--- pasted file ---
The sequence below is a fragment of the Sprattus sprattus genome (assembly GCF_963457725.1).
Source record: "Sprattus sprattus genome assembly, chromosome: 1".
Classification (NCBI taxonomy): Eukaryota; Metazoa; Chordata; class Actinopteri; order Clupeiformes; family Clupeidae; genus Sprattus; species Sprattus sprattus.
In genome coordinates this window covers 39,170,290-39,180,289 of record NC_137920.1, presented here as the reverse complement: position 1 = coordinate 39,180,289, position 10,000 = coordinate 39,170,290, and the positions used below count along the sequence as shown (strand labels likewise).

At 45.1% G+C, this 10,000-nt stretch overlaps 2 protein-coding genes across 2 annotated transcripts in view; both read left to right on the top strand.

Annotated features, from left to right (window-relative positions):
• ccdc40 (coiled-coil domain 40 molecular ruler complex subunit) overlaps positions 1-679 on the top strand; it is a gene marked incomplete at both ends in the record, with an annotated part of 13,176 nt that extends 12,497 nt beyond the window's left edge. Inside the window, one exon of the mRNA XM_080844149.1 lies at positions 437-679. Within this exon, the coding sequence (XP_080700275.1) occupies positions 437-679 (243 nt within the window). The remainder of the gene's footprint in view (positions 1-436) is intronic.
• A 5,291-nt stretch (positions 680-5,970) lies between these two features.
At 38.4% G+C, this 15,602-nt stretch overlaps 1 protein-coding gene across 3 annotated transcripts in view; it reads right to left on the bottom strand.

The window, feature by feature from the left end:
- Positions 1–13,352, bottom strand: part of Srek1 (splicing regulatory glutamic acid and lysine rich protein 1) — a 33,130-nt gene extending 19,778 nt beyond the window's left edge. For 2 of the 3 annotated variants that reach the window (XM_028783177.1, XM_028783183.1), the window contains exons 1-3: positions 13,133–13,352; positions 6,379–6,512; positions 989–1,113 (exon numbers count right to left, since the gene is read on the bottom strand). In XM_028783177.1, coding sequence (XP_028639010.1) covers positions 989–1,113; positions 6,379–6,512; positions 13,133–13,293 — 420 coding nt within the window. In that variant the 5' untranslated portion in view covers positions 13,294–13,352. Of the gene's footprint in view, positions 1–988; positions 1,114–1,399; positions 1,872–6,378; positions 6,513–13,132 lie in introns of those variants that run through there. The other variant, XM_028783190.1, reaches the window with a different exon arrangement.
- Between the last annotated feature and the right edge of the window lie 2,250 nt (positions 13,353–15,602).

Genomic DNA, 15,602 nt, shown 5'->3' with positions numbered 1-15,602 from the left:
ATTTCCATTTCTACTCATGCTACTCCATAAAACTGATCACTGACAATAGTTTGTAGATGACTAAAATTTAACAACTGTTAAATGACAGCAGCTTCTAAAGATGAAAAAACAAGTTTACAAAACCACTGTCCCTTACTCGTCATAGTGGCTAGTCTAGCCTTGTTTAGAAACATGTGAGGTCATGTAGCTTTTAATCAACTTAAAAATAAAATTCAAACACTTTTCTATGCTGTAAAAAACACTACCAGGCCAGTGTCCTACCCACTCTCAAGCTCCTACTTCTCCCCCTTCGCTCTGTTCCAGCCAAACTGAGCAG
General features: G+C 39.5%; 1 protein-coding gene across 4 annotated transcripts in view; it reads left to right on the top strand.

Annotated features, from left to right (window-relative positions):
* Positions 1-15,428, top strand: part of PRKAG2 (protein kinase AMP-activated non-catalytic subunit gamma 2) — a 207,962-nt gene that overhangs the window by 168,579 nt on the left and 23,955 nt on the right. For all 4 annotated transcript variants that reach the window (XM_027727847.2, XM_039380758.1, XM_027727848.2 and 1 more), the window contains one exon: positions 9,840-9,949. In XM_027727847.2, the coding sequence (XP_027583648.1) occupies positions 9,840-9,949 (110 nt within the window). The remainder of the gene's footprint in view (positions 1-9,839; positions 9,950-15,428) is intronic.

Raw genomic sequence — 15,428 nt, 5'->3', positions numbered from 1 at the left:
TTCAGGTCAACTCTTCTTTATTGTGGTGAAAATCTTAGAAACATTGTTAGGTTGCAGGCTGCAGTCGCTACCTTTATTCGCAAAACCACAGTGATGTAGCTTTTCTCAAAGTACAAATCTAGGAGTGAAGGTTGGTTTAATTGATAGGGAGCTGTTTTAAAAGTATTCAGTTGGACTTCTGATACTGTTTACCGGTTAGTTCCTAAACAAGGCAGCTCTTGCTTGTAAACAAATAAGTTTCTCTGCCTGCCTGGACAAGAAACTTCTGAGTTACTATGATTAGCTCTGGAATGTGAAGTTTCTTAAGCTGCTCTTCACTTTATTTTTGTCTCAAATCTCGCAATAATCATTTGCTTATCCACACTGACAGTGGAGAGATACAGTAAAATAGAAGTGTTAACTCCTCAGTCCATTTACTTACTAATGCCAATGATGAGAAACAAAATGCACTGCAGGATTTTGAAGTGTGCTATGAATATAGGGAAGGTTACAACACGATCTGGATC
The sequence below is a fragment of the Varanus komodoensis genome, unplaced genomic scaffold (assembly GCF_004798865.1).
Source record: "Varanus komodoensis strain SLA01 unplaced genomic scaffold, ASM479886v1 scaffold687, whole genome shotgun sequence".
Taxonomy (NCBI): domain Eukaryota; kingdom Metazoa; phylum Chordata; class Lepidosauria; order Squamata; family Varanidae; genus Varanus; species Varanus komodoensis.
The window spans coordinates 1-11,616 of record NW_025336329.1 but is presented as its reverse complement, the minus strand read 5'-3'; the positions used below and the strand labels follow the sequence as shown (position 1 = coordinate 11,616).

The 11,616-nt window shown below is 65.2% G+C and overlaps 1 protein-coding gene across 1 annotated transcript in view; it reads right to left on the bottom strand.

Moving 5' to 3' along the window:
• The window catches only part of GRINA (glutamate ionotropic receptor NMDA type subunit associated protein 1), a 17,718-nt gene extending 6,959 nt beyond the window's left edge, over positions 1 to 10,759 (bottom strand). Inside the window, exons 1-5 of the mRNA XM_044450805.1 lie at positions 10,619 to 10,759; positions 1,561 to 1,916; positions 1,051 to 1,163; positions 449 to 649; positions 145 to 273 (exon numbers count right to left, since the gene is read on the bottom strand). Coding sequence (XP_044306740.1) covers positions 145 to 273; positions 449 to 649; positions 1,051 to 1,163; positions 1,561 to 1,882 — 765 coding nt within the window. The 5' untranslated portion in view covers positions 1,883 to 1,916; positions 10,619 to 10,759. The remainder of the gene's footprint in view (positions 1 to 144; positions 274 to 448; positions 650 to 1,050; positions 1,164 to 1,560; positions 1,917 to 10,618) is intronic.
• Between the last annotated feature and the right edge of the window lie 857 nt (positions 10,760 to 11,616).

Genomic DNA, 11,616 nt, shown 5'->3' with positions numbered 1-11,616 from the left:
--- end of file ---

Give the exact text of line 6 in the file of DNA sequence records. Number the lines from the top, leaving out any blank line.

Annotated features, from left to right (window-relative positions):